Playing for Change: War/No More Trouble

Simply stellar.

Thumbs up for unity and humanity.

“Tolerance”: A Word I Don’t Tolerate

It never fails. Every time I converse with someone about inequality in the world, they always use the word “tolerance” to express how we should go about relating to one another.

Now, I don’t disagree that we must learn about each other and learn to live amongst each other in peace and harmony; this is not what I’m saying. I take issue with the word itself.

Who ever wants to be “tolerated“?

The use of this word supposes that a bigger, more powerful, dominant group, makes an effort to tolerate a minority group or someone of “lesser” value, so to speak. The word itself, to me, embodies the very definition of inequality. When I hear the word “tolerance”, I hear: “Oh, look at us! How good we are to put up with you when we really don’t have to. We’re doing you a favour by making a conscious choice not to run you to the ground. You’re so lucky to have us “tolerate” you.”

O.K., I might push the envelope a little, but I think you get the point.

Sure! Some might argue that this is a question of semantics, and that it really is not a big deal, but it makes me cringe.

I tolerate you.” Can you hear the condescension in that?

Let’s not teach “tolerance”. Let’s teach acceptance.

There is a BIG difference between the two.

“I accept you.” – Now THAT is nice, isn’t it?

🙂

International Day for the Eradication of Poverty

Today, October 17th, is the International Day for the Eradication of Poverty.

Although I am quite aware of the statistics regarding global poverty, it is so far removed from my current reality; I have to make a conscious effort to remember – daily – that I am truly lucky to have the life that I have, including its “luxuries”.

I never have to worry about the roof over my head, about having enough food to feed my family, about having access to clean water and resources (like healthcare) that will allow my family to thrive, or even about having to use the toilet! I have the luxury of attending university and it is likely that I will be able to find a great job to support my family when I complete my studies. Should I experience the loss of a job, it is unlikely that it will put my family’s safety and well-being at risk, and it is probable that I would have access to the kinds of resources that could get me up on my feet again.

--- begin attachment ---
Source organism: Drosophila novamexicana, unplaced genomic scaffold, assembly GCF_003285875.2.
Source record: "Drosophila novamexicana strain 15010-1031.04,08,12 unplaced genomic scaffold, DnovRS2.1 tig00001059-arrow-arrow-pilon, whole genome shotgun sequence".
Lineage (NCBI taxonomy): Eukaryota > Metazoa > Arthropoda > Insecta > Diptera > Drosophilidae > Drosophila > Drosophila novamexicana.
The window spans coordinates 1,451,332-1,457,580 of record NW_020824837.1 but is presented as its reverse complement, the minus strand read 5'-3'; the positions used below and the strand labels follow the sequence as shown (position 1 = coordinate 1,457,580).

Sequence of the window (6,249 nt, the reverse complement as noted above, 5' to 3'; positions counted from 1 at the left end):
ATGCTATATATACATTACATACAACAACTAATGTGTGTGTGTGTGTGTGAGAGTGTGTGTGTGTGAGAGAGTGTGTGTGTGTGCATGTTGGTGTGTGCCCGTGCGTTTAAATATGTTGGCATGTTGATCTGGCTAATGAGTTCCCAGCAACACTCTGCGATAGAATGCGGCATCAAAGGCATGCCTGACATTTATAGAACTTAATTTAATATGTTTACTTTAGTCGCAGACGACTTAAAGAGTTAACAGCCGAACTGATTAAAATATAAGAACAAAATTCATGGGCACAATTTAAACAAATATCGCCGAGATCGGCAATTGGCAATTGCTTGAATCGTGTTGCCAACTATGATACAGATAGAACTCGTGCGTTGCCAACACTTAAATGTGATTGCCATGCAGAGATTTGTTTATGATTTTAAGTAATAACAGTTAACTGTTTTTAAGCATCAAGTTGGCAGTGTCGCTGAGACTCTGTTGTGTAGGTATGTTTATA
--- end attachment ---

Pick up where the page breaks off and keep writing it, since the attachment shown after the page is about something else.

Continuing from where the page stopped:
I am lucky.

I don’t have the time to organize fundraisers or volunteer my time to help families in need at this moment (believe me, I would if I could!), so I wanted to take a few minutes to do what I can do: spread the word.

Awareness is the beginning of everything.

My heart goes out to all the parents who have to see their children suffer, to all the children who are robbed of their innocence, to those who are sick and who do not have access to even the most basic health care, to refugees, war survivors and every other victim of poverty. Let us remember just how lucky we are, and work to create greater awareness.

Together, we can always make a difference; even the smallest action creates a ripple effect.